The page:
Our very own Catherine, operations supervisor for City Sanctuary, recently spent two weeks working with one of Aotearoa’s most fascinating native birds: the very rare kākāpo.

Written by Catherine Bradley, City Sanctuary operations supervisor

Left: Holding a kākāpo chick during a health check up. Right: Selfie on a rare sunny day on the island!

Over the Easter break I was lucky enough to head down to Anchor Island/Pukenui with my husband for a pretty exciting volunteer opportunity. Nestled in Fiordland’s Dusky Sound, Anchor Island is one of three offshore islands that are home to the critically endangered kākāpo. The island is predator free and the first kākāpo were transferred there in 2005 after stoats were eradicated from the island in 2001.

Kākāpo are large flightless parrots found only in Aotearoa. Once widespread around the country, they had a brush with extinction when their populations got as low as 50 birds. Find out more about kakapo by visiting DOC’s website.

Stepping onto the island was like going back in a time machine to pre-human settlement. The beautiful rimu dominant forest is heaving with abundant and curious birdlife. I encountered my first tieke (saddleback) and mohua (yellowhead) who were very friendly. These birds often hung out in little packs with bellbird, brown creeper, south island robin and piwakawaka and would follow me along the track.  Being out in the pristine wild with these special companions reinforced how incredible New Zealand’s native biodiversity is and how important it is for us to do as much as we can to protect them.

Left: Looking through a hatch into Stella's nest with her two foster chicks. Right: DOC Ranger Theo checking up on one of Stella's foster chicks.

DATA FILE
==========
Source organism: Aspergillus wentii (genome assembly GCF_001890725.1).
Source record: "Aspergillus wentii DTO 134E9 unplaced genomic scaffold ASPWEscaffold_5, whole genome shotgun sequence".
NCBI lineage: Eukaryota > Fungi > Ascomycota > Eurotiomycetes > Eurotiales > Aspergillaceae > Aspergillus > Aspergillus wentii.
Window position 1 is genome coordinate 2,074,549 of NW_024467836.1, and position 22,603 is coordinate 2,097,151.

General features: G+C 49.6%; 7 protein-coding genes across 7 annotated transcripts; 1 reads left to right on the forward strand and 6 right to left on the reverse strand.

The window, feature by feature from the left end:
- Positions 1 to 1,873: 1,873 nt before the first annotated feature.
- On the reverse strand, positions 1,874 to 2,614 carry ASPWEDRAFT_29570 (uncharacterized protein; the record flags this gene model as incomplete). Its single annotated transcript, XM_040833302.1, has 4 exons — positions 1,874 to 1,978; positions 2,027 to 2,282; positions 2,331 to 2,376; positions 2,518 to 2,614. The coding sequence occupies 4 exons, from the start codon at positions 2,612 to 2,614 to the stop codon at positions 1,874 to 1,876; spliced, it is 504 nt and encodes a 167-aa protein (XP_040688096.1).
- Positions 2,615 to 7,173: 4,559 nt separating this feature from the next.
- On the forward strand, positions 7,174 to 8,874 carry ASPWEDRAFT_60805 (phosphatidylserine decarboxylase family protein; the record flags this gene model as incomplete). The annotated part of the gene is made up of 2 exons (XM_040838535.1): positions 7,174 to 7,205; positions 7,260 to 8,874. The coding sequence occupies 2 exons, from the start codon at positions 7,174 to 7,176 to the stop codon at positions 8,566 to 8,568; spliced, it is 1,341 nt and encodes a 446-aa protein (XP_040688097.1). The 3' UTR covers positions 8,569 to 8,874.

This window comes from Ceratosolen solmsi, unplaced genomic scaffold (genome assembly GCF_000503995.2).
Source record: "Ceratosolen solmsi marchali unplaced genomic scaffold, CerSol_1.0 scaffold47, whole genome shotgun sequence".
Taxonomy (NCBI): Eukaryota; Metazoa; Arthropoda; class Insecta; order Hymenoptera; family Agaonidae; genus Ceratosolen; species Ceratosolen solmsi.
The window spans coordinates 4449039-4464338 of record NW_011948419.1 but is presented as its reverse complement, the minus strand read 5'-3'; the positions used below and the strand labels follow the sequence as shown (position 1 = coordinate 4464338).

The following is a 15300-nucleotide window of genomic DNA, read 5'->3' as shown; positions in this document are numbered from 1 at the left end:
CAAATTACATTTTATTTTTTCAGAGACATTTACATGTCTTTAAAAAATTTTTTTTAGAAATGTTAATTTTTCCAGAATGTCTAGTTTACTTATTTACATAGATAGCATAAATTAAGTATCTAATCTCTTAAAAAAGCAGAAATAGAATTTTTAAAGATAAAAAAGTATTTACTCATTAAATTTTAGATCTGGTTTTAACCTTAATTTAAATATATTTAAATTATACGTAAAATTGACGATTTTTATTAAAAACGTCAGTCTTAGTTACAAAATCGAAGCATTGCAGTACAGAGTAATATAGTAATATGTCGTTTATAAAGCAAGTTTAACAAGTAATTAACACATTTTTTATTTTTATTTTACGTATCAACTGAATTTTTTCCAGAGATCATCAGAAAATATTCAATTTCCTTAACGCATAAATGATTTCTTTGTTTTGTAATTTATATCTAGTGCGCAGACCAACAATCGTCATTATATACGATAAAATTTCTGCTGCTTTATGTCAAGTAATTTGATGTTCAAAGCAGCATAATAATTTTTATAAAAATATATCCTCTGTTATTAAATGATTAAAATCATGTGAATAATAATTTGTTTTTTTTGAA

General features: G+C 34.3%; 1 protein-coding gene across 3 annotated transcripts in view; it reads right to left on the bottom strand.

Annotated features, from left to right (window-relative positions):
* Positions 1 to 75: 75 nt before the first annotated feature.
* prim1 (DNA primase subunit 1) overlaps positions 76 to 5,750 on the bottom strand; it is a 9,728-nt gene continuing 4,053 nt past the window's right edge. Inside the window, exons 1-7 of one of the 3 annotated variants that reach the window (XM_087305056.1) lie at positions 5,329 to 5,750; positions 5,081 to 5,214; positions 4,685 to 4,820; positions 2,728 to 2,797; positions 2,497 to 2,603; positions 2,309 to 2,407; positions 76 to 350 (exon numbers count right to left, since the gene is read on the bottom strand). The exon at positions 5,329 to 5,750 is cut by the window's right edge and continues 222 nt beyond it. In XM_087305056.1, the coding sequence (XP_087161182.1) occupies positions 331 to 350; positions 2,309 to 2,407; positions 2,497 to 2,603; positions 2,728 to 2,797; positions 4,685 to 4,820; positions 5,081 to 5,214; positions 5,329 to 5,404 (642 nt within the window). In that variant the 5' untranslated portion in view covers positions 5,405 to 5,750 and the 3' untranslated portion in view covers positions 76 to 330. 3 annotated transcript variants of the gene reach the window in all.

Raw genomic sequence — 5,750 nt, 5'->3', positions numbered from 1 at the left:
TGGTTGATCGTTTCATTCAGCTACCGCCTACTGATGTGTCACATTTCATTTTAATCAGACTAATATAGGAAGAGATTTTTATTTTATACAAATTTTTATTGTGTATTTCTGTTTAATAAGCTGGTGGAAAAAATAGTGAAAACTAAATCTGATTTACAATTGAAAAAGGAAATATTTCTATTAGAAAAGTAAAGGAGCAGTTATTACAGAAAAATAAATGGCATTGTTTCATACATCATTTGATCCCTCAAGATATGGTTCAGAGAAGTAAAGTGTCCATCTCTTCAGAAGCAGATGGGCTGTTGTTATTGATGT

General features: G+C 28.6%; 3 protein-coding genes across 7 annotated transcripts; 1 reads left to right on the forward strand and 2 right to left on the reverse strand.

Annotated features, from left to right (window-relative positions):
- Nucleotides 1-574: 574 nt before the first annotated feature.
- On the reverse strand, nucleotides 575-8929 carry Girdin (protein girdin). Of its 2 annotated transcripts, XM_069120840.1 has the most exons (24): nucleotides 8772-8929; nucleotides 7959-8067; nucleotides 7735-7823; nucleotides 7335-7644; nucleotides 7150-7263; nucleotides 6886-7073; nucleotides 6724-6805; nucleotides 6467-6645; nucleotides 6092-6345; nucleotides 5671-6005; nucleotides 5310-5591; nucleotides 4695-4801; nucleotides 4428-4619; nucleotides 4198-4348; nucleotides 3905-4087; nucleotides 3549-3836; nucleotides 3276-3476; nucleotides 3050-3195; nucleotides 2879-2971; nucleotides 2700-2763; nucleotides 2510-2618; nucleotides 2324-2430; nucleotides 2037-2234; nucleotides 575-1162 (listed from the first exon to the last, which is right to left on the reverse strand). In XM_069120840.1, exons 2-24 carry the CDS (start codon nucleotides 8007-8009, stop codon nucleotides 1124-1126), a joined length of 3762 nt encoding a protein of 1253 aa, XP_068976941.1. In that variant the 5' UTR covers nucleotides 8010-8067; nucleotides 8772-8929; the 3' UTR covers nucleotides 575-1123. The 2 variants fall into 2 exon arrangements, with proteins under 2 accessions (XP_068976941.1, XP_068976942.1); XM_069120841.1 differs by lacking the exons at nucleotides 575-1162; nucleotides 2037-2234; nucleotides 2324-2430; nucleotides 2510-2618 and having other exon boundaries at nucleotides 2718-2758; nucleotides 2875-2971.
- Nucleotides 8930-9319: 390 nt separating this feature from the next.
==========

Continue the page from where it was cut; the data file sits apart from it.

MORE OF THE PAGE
For two weeks, I hiked around the rugged island topping up feed stations that provide resident kākāpo with extra nourishment. This helps ensure females keep on weight while feeding their hungry chicks and males are healthy after an active breeding season. The island is free of rodents, possums, mustelids and ungulates (I was sure I heard a goat but it turned out to be a seal pup having fun in a creek!)

I was lucky enough that I was also able to help the rangers with chick health checks. We would storm out in the evening to their nests and gently check on the fast growing chicks while their mothers were out gathering food. We were also fitting transmitters to many of the larger chicks who were starting to leave the nest! These checks were so special. To see a chick that was now almost fully cloaked in their beautiful green or olive feathers and getting their own quirky personalities was incredible. They make a cute little grunting noise and smell, as my husband says, “like a sexy musky Spanish man”! Or a more common reference is the inside of a violin case.

Left: DOC ranger Theo attaching a transmitter to a juvenile kākāpo. Right: Holding a kākāpo chick while it has a health check up.

It was incredible to see the passion and hard work that the rangers put in to ensuring these kākāpo get every chance of success, it made being there truly infectious and gave me great motivation to make our project here in Otepoti succeed so that one day we can be home to some of the special birds that were on Anchor Island/Pukenui (maybe not Kākāpo!). With all going well with the remaining chicks and adults , this season should see a population of 250 kākāpo!

Left: Beautiful views from the island. Right: Staff hut nestled in Anchor Island Harbour.

Volunteering with kākāpo is a truly life changing experience and I recommend it to anyone. The seasons are usually every three years so your next chance to volunteer will hopefully be 2025!

Find out more about volunteering with kakapo.

Listen to Allison Balance's story on RNZ about the kakapo work on Anchor Island this season.